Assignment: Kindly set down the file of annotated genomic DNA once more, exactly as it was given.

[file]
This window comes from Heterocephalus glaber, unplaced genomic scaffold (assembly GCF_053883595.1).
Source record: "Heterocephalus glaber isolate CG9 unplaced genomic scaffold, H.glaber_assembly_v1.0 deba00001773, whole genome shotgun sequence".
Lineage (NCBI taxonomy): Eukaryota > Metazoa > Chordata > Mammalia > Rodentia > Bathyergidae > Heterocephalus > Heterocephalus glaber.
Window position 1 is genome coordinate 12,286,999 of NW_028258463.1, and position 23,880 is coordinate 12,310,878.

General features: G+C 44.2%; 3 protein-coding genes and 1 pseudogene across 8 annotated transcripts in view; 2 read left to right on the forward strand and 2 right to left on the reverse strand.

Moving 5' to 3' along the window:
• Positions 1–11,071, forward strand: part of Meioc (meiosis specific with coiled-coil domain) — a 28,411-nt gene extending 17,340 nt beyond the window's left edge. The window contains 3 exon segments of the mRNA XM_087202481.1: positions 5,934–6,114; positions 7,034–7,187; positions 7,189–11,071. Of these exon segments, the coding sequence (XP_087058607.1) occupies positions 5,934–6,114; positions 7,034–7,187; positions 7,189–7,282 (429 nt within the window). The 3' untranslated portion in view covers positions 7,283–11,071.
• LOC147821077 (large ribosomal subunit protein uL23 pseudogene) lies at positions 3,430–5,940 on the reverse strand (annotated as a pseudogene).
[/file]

This window comes from Heterocephalus glaber, unplaced genomic scaffold (assembly GCF_053883595.1).
Source record: "Heterocephalus glaber isolate CG9 unplaced genomic scaffold, H.glaber_assembly_v1.0 deba00001773, whole genome shotgun sequence".
Lineage (NCBI taxonomy): Eukaryota > Metazoa > Chordata > Mammalia > Rodentia > Bathyergidae > Heterocephalus > Heterocephalus glaber.
Window position 1 is genome coordinate 12,286,999 of NW_028258463.1, and position 23,880 is coordinate 12,310,878.

General features: G+C 44.2%; 3 protein-coding genes and 1 pseudogene across 8 annotated transcripts in view; 2 read left to right on the forward strand and 2 right to left on the reverse strand.

Moving 5' to 3' along the window:
• Positions 1–11,071, forward strand: part of Meioc (meiosis specific with coiled-coil domain) — a 28,411-nt gene extending 17,340 nt beyond the window's left edge. The window contains 3 exon segments of the mRNA XM_087202481.1: positions 5,934–6,114; positions 7,034–7,187; positions 7,189–11,071. Of these exon segments, the coding sequence (XP_087058607.1) occupies positions 5,934–6,114; positions 7,034–7,187; positions 7,189–7,282 (429 nt within the window). The 3' untranslated portion in view covers positions 7,283–11,071.
• LOC147821077 (large ribosomal subunit protein uL23 pseudogene) lies at positions 3,430–5,940 on the reverse strand (annotated as a pseudogene).